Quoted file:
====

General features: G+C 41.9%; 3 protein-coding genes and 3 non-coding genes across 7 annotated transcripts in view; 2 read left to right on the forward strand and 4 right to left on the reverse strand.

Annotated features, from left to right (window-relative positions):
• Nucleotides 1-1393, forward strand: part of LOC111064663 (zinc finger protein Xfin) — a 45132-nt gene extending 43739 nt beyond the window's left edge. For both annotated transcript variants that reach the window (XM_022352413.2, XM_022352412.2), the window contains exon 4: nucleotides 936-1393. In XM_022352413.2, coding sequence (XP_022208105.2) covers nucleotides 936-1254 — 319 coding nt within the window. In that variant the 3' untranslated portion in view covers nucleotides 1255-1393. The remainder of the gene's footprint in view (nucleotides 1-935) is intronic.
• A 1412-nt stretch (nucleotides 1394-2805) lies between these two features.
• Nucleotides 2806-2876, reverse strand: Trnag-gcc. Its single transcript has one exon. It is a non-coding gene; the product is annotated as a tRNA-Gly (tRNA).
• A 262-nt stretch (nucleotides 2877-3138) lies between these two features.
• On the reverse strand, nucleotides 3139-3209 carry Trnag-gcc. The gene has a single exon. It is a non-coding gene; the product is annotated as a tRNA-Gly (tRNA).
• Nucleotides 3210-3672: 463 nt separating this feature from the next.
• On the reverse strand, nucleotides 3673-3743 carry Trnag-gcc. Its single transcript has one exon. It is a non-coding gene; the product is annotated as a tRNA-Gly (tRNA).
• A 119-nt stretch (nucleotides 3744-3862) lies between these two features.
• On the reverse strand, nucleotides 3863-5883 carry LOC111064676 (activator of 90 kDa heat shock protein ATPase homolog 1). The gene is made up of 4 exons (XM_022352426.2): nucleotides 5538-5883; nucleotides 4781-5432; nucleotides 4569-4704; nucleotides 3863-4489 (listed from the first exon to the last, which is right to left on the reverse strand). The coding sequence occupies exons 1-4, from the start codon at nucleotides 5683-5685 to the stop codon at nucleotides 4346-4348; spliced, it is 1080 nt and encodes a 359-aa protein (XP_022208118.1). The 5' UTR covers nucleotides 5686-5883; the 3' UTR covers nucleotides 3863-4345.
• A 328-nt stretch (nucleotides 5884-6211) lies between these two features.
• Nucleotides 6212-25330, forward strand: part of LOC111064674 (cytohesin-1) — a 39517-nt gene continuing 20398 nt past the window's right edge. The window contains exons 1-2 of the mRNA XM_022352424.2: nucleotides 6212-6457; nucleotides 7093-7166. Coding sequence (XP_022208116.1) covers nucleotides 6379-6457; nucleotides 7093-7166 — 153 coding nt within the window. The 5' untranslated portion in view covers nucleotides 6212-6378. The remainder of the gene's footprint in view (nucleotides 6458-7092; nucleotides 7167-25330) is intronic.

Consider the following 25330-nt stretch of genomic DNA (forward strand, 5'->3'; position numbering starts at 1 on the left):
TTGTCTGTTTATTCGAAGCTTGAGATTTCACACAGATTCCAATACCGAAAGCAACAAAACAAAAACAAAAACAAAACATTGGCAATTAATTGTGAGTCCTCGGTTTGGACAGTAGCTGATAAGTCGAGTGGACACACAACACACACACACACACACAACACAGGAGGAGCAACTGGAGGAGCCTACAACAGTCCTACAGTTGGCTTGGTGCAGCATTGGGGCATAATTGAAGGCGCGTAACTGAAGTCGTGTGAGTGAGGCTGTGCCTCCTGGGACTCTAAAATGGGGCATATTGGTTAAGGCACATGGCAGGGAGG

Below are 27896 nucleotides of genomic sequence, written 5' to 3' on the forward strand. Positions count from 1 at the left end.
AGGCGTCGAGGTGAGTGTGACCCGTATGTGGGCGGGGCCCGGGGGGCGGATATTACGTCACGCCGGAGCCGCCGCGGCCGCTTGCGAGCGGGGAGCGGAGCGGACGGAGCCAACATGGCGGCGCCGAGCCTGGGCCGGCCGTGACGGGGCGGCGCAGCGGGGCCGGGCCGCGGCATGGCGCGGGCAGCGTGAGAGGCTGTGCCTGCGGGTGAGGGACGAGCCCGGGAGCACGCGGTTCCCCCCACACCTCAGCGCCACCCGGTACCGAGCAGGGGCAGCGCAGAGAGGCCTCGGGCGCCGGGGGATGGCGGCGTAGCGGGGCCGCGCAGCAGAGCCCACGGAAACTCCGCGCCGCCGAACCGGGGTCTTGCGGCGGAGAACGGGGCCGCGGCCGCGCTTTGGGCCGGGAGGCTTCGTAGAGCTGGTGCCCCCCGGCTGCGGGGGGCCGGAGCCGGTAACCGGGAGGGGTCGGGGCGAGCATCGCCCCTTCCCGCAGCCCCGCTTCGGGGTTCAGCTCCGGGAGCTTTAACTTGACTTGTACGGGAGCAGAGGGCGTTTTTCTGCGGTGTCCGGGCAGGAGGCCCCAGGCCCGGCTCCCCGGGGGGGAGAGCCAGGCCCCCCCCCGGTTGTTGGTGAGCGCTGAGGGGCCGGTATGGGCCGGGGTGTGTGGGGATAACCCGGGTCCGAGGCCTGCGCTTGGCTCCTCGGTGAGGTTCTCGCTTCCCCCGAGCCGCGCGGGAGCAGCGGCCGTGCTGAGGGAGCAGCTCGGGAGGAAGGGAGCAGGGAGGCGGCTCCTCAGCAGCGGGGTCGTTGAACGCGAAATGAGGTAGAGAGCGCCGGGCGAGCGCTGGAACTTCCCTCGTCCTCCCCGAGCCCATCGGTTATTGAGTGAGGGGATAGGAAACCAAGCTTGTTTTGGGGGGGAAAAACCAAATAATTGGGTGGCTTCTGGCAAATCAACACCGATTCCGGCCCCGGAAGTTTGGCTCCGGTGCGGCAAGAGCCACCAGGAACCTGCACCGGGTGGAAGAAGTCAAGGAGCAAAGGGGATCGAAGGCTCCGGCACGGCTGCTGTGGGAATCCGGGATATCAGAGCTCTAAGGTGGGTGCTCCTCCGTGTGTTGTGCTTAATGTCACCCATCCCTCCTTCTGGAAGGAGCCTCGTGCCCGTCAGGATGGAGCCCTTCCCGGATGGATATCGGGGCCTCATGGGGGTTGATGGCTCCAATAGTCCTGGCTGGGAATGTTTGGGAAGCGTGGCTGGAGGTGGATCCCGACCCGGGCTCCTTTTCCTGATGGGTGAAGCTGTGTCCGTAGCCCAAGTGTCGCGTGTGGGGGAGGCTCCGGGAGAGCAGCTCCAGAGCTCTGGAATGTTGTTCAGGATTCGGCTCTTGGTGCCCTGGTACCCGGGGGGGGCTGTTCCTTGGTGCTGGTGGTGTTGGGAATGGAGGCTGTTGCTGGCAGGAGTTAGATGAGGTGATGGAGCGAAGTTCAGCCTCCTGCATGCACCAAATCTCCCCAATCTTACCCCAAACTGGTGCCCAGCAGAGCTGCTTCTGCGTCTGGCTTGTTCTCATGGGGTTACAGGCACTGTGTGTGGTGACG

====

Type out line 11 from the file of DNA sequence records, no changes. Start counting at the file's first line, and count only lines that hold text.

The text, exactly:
• On the reverse strand, nucleotides 3863-5883 carry LOC111064676 (activator of 90 kDa heat shock protein ATPase homolog 1). The gene is made up of 4 exons (XM_022352426.2): nucleotides 5538-5883; nucleotides 4781-5432; nucleotides 4569-4704; nucleotides 3863-4489 (listed from the first exon to the last, which is right to left on the reverse strand). The coding sequence occupies exons 1-4, from the start codon at nucleotides 5683-5685 to the stop codon at nucleotides 4346-4348; spliced, it is 1080 nt and encodes a 359-aa protein (XP_022208118.1). The 5' UTR covers nucleotides 5686-5883; the 3' UTR covers nucleotides 3863-4345.